- The Washington Times - Saturday, April 7, 2018

Some of his Parkland classmates want to crackdown on firearms in the wake of the deadly school shooting, but Anthony Borges wants to know why the sheriff and superintendent failed to crackdown on the shooter.

The 15-year-old Borges, hailed for his heroism after he was shot five times as he shielded 20 students by blocking a doorway, told Broward County Sheriff Scott Israel and superintendent Robert Runcie in a letter that “both of you failed us students, teachers and parents alike on so many levels.”

“I want to ask you today to please end your policy and agreement that you will not arrest people committing crimes in our schools,” said the letter. “I want all of us to move forward to end the environment that allowed people like Nikolas Cruz to fall through the cracks.”

His statement was read at a Friday press conference in Plantation, Florida, by attorney Alex Arreaza as the young man sat next to him in a wheelchair, still weak after being released Wednesday from a Fort Lauderdale hospital after seven weeks.

“You knew he was a problem years ago and you did nothing,” said the letter as read by Mr. Arreaza. “He should have never been in school with us. I ask you today to make the commitment to protect the students and teachers and provide a safe learning environment.”

The decision by Anthony Borges and his family to focus on Broward County’s discipline reforms and emphasis on keeping children in class comes as a striking departure from the debate on gun control that has dominated the national post-Parkland shooting debate.

In 2013, Mr. Runcie, an ally of former Education Secretary Arne Duncan, adopted a framework designed to end the “school-to-prison pipeline” by reducing suspensions, expulsions and arrests, which were embraced a year later by the Obama administration in its 2014 guidance on school discipline.

“Nobody’s addressing the problem of that created Nikolas Cruz, and that’s what’s frustrating,” said Mr. Arreaza.

The 19-year-old gunman has been charged with 17 counts of first-degree murder after opening fire Feb. 14 at Marjory Stoneman Douglas High School in Parkland, Florida.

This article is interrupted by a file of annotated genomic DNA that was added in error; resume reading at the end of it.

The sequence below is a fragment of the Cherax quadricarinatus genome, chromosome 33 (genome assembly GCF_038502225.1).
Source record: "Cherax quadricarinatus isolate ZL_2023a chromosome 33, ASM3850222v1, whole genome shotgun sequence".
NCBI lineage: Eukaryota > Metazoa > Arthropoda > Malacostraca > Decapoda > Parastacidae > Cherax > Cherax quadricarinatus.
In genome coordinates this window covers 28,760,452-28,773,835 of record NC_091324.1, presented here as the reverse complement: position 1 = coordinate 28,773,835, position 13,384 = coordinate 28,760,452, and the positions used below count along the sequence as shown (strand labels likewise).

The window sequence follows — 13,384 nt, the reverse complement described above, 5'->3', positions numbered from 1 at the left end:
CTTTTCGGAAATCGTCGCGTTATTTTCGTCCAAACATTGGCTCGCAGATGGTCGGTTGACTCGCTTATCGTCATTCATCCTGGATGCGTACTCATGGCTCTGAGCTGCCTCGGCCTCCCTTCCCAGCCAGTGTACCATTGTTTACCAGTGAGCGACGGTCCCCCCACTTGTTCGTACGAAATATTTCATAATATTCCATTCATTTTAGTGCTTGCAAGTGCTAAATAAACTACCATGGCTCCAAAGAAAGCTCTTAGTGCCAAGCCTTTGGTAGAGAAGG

The accused killer had amassed a thick file of disciplinary infractions, including making threats, fighting and bringing bullets to school in a backpack, and was shuffled to various schools but never expelled, according to discipline files obtained by the Miami Herald.

Deputies had also responded to frequent calls at his home. Despite his troubles both in and out of school, however, Mr. Cruz was able to avoid a criminal record, thus allowing him to pass a background check and buy the AR-15 rifle used in the shooting.

Education Secretary Betsy DeVos is considering rescinding the Obama administration’s 2014 Dear Colleague on school discipline, which has been hailed for keeping kids in school as well as decried for fueling classroom chaos.

Mr. Arreaza said the Borges family plans to start by filing civil lawsuits against Mr. Cruz, the estate of his mother Lynda Cruz, who died in November, and the family that cared for him afterward.

No lawsuits can be filed against the Broward Sheriff’s Office or Broward County Public Schools for six months after the shooting under Florida law.

Anthony Borges has been called “Ironman,” but he responded that “while I am honored to be called this, I am not. I am a 15-year-old who was shot five times.”

“As of right now, I would like to go back to school, but I’m afraid this sort of thing can happen again,” said his letter.

Mr. Arreaza said Anthony also supports his classmates, several of whom have become national figures in the fight for gun control, but his father Roger Borges, who was born in Venezuela, expressed skepticism about the ability of protest marches to improve school safety.

“While they appreciate and applaud the efforts in Washington, D.C., Venezuela is a place where they have gorgeous marches with millions of people, and nothing gets done,” said Mr. Arreaza. “He has decided he is going to put his faith in the American justice system and our judicial system and do whatever he needs to do to stop it here.”

Anthony, who was born in the U.S., was wheeled out of the press conference by his grandfather after about 20 minutes, clearly exhausted, as shown in video posted by Local10 News in Miami, the ABC affiliate.

“He had a promising soccer career and because of the failure of the system and the school board, this has occurred,” said Mr. Arreaza.

The attorney raised questions about the district’s PROMISE program, aimed at keeping disruptive but non-violent students in school using counseling and restorative-justice methods.

While the school district has said Mr. Cruz was not enrolled in PROMISE — at least not in high school — the district’s emphasis on keeping kids in class through PROMISE and other strategies has come under heavy criticism since the shooting.

Hunter Pollack, brother of shooting victim Meadow Pollack, cheered Anthony Borges as a “hero” and said that PROMISE provided “a helping hand to the death of my sister.”

Jeff Bell, president of the Broward Sheriff’s Office Deputies Association, has accused the school system of tying the hands of school resource officers, saying, “They were basically paying us not to make arrests.”

At Stoneman Douglas, it was “common knowledge that you could go into that school and you’re not going to get arrested,” said Mr. Arreaza.

“They created an atmosphere where you actually have this killer brewing there,” he said, “and it’s a byproduct of the school allowing criminal behavior to go unpunished.”

• Valerie Richardson can be reached at vrichardson@washingtontimes.com.

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